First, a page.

Matt Ryan ready for his all important third NFL season

FLOWERY BRANCH -- Looking back on the early careers of some of the top quarterbacks in NFL history, there is no common thread as to exactly when they blossomed into true stars.

After guiding the Falcons to a playoff berth as a rookie and then to their first back-to-back winning seasons, quarterback Matt Ryan is set to enter his third season. Where he stands in his development as a player is difficult to compute against history.

Back in the 1970s, Terry Bradshaw guided the Pittsburgh Steelers to an 11-3 regular season record in his third season. He would go on to lead them to four Super Bowl titles, the first coming in his fifth season.

In the 1980s, Joe Montana didn't even become a regular for the San Francisco 49ers until his third year in the league. He led the 49ers to a 13-3 regular-season record in 1981 after starting just eight games over his first two seasons.

In his third season, Montana completed 63.7 percent of his passes, had 19 touchdown passes and 12 interceptions and led the  49ers to victory in Super Bowl XVI over the Cincinnati Bengals. He went on to win three more Super Bowls and was a three-time Super Bowl MVP.

Also in the 80s, Miami's Dan Marino went 14-2 in 1984, his second season in the league. He passed for a staggering 5,084 yards, 48 touchdowns and 17 interceptions that year and took the Dolphins to the Super Bowl. He would never eclipse those numbers and never returned to the championship game.

In the 1990s, Brett Favre, after being shipped out of Atlanta following one season, went 9-7 as a starter in his third season in Green Bay. He completed 60.9 percent of his passes in 1993. He did throw 24 interceptions as he leaned heavily on wide receiver Sterling Sharpe, who had 112 receptions. Not until 1996, when Favre was 27 in his fifth year as a starter, did the Packers reach the Super Bowl.

Peyton Manning and Tom Brady, widely considered the current top two quarterbacks in the league, made big jumps in their second seasons. Between them, they have six Super Bowl appearances and four rings.

After going 3-13 as a rookie, Manning led the Colts to a 13-3 mark in his second season. They then went 6-10 in 2001, his fourth season. Beside Manning's first and fourth years , the Colts have won at least 10 games per season with him under center.

Brady went 11-3 as a starter in his second-year in the league. In his third season, he went 9-7. He completed 62.1 percent of his passes, threw 28 touchdowns and had just 12 interceptions. In his fourth season, the Patriots won the title.

Over his firs two years, Ryan has thrown for 6,356 yards with a 59.7 percent completion average. He has thrown for 38 touchdowns with 25 interceptions. In 30 career starts, the Falcons have gone 20-10.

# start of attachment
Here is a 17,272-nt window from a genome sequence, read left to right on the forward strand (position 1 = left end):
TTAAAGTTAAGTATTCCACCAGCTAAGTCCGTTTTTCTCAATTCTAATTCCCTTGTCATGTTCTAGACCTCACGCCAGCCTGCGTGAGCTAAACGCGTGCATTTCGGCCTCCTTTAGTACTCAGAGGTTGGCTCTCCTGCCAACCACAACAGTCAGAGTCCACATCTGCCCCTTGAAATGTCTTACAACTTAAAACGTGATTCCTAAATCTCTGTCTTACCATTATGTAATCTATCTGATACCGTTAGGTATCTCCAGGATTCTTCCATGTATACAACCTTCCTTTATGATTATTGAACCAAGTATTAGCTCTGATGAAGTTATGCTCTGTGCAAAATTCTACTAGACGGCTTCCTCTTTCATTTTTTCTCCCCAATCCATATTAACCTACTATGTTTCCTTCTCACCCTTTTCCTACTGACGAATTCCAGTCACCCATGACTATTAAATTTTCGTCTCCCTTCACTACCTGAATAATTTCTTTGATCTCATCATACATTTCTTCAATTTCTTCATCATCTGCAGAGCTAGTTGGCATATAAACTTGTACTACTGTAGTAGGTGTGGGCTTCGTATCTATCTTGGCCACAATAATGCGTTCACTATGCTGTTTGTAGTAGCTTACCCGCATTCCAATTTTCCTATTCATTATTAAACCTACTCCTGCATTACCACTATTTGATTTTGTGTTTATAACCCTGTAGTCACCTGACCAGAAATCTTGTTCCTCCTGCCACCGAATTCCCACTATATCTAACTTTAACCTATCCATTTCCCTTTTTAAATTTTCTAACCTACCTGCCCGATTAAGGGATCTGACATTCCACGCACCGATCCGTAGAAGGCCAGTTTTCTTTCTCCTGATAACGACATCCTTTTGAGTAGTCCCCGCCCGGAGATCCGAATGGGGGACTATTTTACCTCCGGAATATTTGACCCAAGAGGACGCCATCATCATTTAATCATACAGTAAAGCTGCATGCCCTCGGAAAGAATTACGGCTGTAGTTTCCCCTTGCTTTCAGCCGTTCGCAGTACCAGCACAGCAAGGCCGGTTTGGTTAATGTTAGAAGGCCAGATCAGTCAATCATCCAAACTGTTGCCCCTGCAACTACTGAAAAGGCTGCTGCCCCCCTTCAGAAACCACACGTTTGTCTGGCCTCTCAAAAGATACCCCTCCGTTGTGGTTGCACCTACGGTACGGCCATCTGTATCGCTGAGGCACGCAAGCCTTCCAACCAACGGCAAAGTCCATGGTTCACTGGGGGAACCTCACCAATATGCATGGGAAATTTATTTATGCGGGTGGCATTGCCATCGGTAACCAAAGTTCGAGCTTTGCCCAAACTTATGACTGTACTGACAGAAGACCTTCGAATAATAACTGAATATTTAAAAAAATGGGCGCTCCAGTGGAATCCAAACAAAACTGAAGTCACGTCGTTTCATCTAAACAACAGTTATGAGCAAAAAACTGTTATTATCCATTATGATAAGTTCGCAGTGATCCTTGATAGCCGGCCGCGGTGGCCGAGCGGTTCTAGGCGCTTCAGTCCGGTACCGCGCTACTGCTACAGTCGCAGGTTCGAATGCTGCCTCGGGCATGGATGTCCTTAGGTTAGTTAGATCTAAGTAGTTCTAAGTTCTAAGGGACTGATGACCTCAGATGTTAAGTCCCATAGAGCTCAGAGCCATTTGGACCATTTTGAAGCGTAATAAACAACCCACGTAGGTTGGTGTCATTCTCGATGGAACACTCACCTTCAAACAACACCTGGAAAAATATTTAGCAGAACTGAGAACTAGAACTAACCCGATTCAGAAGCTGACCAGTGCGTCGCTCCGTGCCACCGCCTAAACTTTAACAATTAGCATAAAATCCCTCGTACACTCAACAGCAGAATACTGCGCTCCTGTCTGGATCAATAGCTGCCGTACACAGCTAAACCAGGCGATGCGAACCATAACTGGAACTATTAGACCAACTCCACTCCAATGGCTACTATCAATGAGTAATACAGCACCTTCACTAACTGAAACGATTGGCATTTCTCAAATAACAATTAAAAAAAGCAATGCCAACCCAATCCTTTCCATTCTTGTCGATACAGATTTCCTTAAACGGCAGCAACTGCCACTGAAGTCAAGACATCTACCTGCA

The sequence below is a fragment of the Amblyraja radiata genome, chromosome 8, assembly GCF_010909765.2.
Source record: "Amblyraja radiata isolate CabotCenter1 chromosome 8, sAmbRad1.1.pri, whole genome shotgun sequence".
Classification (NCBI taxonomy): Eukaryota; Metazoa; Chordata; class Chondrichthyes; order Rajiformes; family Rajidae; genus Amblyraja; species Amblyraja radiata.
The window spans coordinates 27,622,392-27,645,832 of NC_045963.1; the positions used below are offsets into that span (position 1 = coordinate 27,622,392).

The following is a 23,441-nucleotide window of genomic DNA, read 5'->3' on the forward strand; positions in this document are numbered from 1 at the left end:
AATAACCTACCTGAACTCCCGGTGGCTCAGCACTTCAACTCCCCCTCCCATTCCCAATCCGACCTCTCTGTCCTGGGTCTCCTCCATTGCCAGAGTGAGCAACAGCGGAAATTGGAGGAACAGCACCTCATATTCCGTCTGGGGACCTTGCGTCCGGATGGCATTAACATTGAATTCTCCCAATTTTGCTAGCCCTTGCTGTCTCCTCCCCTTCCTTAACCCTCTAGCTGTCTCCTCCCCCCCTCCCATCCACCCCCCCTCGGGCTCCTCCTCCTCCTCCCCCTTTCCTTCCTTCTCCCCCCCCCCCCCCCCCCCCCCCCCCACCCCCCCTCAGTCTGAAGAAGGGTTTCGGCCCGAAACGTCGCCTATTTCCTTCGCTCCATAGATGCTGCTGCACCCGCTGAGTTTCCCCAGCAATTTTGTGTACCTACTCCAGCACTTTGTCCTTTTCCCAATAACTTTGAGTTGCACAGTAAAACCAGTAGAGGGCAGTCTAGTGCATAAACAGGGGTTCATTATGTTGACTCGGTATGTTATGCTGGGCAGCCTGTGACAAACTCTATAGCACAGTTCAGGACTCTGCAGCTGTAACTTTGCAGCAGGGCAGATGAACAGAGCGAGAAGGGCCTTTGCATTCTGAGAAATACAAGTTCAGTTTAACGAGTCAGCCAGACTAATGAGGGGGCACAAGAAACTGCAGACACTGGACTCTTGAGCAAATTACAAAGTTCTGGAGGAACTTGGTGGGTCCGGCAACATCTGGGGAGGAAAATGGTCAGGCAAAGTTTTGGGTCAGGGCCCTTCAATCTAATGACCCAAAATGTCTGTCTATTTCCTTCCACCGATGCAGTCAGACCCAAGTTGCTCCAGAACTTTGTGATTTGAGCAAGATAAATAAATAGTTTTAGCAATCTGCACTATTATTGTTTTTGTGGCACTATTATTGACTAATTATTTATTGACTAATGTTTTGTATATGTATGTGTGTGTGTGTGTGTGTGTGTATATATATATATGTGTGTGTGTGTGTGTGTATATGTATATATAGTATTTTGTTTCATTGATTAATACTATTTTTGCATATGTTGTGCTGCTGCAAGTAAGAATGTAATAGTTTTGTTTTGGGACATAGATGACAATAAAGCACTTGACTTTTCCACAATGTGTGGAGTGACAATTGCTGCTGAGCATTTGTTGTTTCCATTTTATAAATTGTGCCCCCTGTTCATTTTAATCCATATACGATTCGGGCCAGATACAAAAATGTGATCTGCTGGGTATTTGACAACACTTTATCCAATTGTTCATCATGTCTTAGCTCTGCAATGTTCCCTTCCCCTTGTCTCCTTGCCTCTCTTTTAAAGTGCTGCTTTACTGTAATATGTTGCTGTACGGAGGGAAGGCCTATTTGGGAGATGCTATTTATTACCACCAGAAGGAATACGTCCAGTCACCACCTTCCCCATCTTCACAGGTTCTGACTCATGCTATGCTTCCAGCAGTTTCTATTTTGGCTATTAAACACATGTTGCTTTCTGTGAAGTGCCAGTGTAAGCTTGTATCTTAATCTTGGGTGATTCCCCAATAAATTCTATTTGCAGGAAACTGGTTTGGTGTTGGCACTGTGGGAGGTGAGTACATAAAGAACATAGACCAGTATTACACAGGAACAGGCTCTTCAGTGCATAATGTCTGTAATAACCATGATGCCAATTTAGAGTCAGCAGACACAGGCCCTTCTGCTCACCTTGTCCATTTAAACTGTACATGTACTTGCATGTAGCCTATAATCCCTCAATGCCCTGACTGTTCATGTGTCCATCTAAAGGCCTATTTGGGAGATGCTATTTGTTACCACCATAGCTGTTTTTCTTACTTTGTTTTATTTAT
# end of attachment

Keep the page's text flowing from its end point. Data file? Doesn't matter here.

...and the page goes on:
"It's hard to compare different quarterbacks because they are in different divisions, different teams, the respective teams have different strengths and different systems also," said Bill Musgrave, the Falcons assistant head coach/quarterbacks.

While Ryan started as a rookie, some of the league's other top quarterbacks did an apprenticeship. San Diego's Philip Rivers waited behind Drew Brees for two seasons and Green Bay's Aaron Rodgers watched Brett Favre for three seasons.

When Rivers took over the Chargers in his third season, he led them to a 14-2 regular season mark. He completed 61.7 percent of his passes, threw 22 touchdowns and had just nine interceptions. In two seasons as a starter, Rodgers has 17-15 regular season record and lost a head-to-head battle to Ryan and the Falcons in 2008.

So what does this all mean for Ryan?

If the Falcons are going to be a perennial-playoff contender, a stated goal of the organization, then Ryan should begin moving toward the elite group of quarterbacks. The Falcons can't go anywhere without him.

"To be a Super Bowl contender, you have to have great quarterback play," said Tony Dungy, who coached Manning and is now an analyst for NBC.

Ryan has a host of his supporters.

"I think he knows what he’s doing now," NFL Network analyst Deion Sanders said. "He started off with a great rookie season. Last year was OK. This year, I think he’s going to be fine."

New England coach Bill Belichick got to see Ryan up-close when the Falcons played the Patriots last season and in training camp when they visited for two practices on Aug. 17. He favorably compared Ryan to Brees.

"The similarity is that they are pretty good," Belichick said. "(Brees and Ryan) are as good as anybody in this league."

Sirius NFL radio analyst Gil Brandt is also high on Ryan.

"Ryan has a chance to be a Super Bowl quarterback," Brandt said.

The Falcons are confident that Ryan, 25, is headed in the right direction.

"Matt is a life-long learner," Musgrave said. "He learns from each practice and from each game. He's real good at learning from both his triumphs and his mistakes. That's why he is going to have a long, productive and successful career in this league."

He will likely play sparingly on Thursday against Jacksonville in the final exhibition and then get ready for the regular-season opener against the Pittsburgh Steelers on Sept. 12. For the record, he's ready for year three to get started.

"I feel a lot more comfortable within our offense, understanding our offense, understanding the NFL a little bit better than I did the first two years," Ryan said. "Understanding the grind of the season and what to expect at different points of the year. What to worry about. What not to worry about. I think that all of those things will probably help."